David Bourget (Western Ontario)
David Chalmers (ANU, NYU)
Rafael De Clercq
Ezio Di Nucci
Jack Alan Reynolds
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Journal of Medicine and Philosophy 16 (5):475-494 (1991)
The doctrine of double effect continues to be an important tool in bioethical casuistry. Its role within the Catholic moral tradition continues, and there is considerable interest in it by contemporary moral philosophers. But problems of justification and correct application remain. I argue that if the traditional Catholic conviction that there are exceptionless norms prohibiting inflicting some kinds of harms on people is correct, then double effect is justified and necessary. The objection that double effect is superfluous is a rejection of that normative conviction, not a refutation of double effect itself. This justification suggests the correct way of applying double effect to controversial cases. But versions of double effect which dispense with the absolutism of the Catholic tradition lack justification and fall to the objection that double effect is an unnecessary complication. Keywords: double effect, intention, side effect CiteULike Connotea Del.icio.us What's this?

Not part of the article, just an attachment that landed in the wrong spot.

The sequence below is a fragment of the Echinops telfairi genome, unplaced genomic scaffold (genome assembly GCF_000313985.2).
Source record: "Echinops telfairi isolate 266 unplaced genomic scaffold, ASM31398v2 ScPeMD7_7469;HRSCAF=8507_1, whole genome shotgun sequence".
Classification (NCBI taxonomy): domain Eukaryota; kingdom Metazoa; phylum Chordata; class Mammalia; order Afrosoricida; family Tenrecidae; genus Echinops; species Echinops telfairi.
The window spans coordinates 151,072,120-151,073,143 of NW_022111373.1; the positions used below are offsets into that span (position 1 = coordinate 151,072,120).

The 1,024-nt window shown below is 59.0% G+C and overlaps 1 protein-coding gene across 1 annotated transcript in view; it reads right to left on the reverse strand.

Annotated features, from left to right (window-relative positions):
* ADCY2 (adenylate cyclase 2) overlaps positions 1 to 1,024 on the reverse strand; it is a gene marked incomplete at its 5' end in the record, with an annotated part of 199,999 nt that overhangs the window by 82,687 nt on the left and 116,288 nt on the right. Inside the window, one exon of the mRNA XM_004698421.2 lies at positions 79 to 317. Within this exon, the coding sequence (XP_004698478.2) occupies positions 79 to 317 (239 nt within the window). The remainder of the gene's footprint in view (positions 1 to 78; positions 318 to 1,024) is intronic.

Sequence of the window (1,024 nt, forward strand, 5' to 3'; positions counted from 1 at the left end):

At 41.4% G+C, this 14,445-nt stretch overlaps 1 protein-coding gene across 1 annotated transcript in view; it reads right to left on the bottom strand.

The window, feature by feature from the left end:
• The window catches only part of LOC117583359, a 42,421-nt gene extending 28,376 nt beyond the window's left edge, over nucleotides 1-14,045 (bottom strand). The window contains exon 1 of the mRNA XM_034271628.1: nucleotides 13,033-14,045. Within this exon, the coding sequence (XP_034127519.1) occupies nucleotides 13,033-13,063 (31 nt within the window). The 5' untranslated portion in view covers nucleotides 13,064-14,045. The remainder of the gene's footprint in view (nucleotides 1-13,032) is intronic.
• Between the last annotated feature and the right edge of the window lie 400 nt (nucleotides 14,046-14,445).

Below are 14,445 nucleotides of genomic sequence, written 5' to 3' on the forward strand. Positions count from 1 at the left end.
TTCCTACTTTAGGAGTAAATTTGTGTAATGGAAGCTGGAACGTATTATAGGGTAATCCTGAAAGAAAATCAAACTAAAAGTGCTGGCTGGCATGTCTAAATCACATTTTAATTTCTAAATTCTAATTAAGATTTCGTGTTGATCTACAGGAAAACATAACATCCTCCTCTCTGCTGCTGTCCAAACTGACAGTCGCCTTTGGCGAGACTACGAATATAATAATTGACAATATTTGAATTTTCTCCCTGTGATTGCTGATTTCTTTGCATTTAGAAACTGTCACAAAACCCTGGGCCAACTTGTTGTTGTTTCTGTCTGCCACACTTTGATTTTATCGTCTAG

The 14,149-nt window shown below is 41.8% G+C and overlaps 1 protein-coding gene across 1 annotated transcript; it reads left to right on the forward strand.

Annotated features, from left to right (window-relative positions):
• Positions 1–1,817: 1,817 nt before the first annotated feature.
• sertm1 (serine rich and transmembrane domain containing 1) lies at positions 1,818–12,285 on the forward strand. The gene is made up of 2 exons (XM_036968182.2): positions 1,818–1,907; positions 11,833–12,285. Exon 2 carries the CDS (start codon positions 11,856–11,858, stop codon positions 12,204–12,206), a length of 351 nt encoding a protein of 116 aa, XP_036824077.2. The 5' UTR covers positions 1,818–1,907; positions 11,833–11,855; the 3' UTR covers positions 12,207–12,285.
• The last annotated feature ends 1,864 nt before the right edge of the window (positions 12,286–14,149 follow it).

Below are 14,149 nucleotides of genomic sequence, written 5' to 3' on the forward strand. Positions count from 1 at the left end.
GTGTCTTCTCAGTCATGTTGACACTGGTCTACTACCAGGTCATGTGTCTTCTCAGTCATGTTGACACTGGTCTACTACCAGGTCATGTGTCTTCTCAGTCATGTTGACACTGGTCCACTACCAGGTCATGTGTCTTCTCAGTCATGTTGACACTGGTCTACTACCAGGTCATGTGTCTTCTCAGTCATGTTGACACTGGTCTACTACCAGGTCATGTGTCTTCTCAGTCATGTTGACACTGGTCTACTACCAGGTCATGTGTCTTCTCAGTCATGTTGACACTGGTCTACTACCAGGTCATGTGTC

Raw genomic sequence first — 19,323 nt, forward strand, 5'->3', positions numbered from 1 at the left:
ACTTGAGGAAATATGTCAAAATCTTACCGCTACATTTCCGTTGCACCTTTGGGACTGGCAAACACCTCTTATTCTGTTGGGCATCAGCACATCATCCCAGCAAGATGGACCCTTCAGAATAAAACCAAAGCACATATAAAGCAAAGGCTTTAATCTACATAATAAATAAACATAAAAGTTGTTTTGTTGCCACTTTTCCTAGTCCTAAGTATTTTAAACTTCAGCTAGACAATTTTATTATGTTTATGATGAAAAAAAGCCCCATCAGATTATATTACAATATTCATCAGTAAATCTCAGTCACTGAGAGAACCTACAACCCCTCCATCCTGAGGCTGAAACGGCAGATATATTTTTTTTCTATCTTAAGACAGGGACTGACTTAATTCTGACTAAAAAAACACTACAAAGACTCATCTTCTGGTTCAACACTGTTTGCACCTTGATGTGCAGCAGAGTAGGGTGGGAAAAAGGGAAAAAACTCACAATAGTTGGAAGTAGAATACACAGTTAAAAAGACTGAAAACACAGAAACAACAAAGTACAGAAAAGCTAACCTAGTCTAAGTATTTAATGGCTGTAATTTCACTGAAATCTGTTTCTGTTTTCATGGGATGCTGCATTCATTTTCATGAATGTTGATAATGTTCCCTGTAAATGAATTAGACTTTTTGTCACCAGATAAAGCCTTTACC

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Michael Huemer (2010). Lexical Priority and the Problem of Risk. Pacific Philosophical Quarterly 91 (3):332-351.
Patrick A. Tully (2005). The Doctrine of Double Effect and the Question of Constraints on Business Decisions. Journal of Business Ethics 58 (1-3):51 - 63.
Lawrence Masek (2008). Treating Humanity as an Inviolable End. Journal of Medicine and Philosophy 33 (1):1-16.
Bernard G. Prusak (2011). Double Effect, All Over Again: The Case of Sister Margaret McBride. Theoretical Medicine and Bioethics 32 (4):271-283.
Alec Walen (2006). The Doctrine of Illicit Intentions. Philosophy and Public Affairs 34 (1):39–67.
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